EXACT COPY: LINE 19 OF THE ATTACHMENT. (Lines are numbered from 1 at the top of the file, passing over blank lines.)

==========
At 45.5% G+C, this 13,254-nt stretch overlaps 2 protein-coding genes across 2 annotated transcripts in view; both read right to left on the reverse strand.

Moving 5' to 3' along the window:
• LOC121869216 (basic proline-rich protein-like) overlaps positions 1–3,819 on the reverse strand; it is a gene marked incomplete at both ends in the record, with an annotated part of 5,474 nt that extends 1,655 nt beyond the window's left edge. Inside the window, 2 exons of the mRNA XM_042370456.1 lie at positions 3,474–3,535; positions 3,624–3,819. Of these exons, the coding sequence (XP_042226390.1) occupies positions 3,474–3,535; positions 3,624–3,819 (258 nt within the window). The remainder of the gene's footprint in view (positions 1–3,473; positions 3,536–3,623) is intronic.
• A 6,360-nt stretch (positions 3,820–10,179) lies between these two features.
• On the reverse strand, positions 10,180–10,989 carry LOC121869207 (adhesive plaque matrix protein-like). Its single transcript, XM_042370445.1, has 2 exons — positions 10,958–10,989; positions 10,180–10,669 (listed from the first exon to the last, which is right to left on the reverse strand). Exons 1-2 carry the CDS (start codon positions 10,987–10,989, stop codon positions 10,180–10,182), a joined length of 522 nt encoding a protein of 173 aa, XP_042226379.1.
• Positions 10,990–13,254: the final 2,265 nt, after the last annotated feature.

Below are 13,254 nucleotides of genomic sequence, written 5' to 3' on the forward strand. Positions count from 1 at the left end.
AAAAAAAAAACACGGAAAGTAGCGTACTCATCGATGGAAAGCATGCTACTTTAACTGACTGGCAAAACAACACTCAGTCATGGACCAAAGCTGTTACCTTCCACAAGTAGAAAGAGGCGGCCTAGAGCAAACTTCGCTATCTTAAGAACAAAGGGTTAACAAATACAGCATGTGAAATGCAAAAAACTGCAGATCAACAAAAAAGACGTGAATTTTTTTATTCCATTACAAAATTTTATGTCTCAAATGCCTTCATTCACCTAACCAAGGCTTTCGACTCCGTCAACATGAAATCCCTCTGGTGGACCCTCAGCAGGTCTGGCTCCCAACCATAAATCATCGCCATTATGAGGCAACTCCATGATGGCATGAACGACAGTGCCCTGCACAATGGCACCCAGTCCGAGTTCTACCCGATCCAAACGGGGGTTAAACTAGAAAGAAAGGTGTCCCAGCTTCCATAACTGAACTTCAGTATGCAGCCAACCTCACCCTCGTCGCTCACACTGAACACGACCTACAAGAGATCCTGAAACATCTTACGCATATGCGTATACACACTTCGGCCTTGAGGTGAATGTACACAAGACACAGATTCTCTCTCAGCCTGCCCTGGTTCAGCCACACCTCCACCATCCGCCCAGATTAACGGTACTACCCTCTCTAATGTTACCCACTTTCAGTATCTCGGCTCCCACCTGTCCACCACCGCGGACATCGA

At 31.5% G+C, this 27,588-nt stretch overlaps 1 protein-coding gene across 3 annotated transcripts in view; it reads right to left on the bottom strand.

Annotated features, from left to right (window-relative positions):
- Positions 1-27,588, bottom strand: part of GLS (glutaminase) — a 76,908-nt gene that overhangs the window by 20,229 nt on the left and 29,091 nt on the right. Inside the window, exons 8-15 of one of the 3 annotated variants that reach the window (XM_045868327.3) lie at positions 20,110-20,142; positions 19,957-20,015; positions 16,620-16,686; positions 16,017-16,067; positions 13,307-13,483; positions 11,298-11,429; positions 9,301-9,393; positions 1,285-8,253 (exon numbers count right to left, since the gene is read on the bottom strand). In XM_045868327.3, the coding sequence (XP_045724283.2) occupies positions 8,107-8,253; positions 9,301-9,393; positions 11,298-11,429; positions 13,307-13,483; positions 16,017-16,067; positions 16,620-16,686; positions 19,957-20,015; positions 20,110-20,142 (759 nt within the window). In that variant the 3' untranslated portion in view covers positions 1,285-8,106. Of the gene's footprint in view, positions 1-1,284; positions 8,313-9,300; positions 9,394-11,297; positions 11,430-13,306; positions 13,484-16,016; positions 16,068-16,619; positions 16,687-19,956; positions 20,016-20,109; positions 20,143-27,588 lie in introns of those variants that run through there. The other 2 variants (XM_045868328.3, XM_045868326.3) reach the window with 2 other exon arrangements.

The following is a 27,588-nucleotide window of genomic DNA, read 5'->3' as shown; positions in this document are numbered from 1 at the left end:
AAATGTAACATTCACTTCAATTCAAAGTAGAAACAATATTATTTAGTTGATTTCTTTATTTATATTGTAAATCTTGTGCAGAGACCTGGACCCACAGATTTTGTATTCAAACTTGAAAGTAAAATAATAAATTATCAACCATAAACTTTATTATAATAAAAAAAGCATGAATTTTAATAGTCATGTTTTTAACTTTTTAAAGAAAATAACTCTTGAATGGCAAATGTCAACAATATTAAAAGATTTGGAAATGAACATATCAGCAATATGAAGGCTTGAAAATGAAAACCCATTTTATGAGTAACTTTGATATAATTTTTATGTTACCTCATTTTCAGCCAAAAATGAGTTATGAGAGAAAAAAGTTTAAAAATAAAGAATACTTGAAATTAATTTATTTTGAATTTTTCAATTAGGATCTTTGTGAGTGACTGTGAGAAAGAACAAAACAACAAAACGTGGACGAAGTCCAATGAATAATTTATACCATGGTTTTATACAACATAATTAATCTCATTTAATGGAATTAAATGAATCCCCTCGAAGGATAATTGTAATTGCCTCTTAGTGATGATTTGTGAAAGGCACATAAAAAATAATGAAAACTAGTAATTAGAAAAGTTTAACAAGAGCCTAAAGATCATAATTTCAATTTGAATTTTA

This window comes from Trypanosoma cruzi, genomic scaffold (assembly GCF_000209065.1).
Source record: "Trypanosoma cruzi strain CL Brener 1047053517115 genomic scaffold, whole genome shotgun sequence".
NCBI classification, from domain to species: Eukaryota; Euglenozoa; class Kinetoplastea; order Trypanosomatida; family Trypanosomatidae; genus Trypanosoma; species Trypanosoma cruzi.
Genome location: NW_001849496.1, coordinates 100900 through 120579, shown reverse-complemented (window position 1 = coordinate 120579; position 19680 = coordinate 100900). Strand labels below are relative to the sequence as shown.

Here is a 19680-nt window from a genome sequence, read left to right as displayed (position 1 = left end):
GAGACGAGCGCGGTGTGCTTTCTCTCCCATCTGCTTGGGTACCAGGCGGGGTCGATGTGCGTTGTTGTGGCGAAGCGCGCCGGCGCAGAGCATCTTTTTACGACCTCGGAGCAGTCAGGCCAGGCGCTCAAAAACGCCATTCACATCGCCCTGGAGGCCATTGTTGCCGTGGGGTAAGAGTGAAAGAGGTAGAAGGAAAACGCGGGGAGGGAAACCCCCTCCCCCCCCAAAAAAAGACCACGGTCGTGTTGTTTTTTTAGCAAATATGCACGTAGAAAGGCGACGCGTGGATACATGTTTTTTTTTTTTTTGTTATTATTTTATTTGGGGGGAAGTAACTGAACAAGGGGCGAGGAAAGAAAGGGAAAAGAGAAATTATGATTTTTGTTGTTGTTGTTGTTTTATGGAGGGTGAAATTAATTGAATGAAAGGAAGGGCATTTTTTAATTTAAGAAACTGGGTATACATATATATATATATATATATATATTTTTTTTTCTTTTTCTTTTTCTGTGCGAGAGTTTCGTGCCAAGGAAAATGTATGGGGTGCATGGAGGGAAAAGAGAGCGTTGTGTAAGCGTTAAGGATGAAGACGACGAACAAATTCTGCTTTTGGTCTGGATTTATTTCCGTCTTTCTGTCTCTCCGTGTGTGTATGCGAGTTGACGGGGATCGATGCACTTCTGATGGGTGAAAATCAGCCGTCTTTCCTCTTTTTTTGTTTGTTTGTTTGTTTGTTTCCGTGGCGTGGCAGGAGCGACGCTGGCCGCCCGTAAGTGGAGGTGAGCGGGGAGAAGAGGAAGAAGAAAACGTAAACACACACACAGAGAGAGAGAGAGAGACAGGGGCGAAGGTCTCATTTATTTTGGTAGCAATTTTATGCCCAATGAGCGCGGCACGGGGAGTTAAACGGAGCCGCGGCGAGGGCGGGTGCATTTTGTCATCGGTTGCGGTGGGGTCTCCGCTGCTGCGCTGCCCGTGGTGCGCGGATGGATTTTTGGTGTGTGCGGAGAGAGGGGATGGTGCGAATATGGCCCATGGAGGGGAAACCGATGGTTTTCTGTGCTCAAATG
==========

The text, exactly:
GAGACGAGCGCGGTGTGCTTTCTCTCCCATCTGCTTGGGTACCAGGCGGGGTCGATGTGCGTTGTTGTGGCGAAGCGCGCCGGCGCAGAGCATCTTTTTACGACCTCGGAGCAGTCAGGCCAGGCGCTCAAAAACGCCATTCACATCGCCCTGGAGGCCATTGTTGCCGTGGGGTAAGAGTGAAAGAGGTAGAAGGAAAACGCGGGGAGGGAAACCCCCTCCCCCCCCAAAAAAAGACCACGGTCGTGTTGTTTTTTTAGCAAATATGCACGTAGAAAGGCGACGCGTGGATACATGTTTTTTTTTTTTTTGTTATTATTTTATTTGGGGGGAAGTAACTGAACAAGGGGCGAGGAAAGAAAGGGAAAAGAGAAATTATGATTTTTGTTGTTGTTGTTGTTTTATGGAGGGTGAAATTAATTGAATGAAAGGAAGGGCATTTTTTAATTTAAGAAACTGGGTATACATATATATATATATATATATATATTTTTTTTTCTTTTTCTTTTTCTGTGCGAGAGTTTCGTGCCAAGGAAAATGTATGGGGTGCATGGAGGGAAAAGAGAGCGTTGTGTAAGCGTTAAGGATGAAGACGACGAACAAATTCTGCTTTTGGTCTGGATTTATTTCCGTCTTTCTGTCTCTCCGTGTGTGTATGCGAGTTGACGGGGATCGATGCACTTCTGATGGGTGAAAATCAGCCGTCTTTCCTCTTTTTTTGTTTGTTTGTTTGTTTGTTTCCGTGGCGTGGCAGGAGCGACGCTGGCCGCCCGTAAGTGGAGGTGAGCGGGGAGAAGAGGAAGAAGAAAACGTAAACACACACACAGAGAGAGAGAGAGAGACAGGGGCGAAGGTCTCATTTATTTTGGTAGCAATTTTATGCCCAATGAGCGCGGCACGGGGAGTTAAACGGAGCCGCGGCGAGGGCGGGTGCATTTTGTCATCGGTTGCGGTGGGGTCTCCGCTGCTGCGCTGCCCGTGGTGCGCGGATGGATTTTTGGTGTGTGCGGAGAGAGGGGATGGTGCGAATATGGCCCATGGAGGGGAAACCGATGGTTTTCTGTGCTCAAATG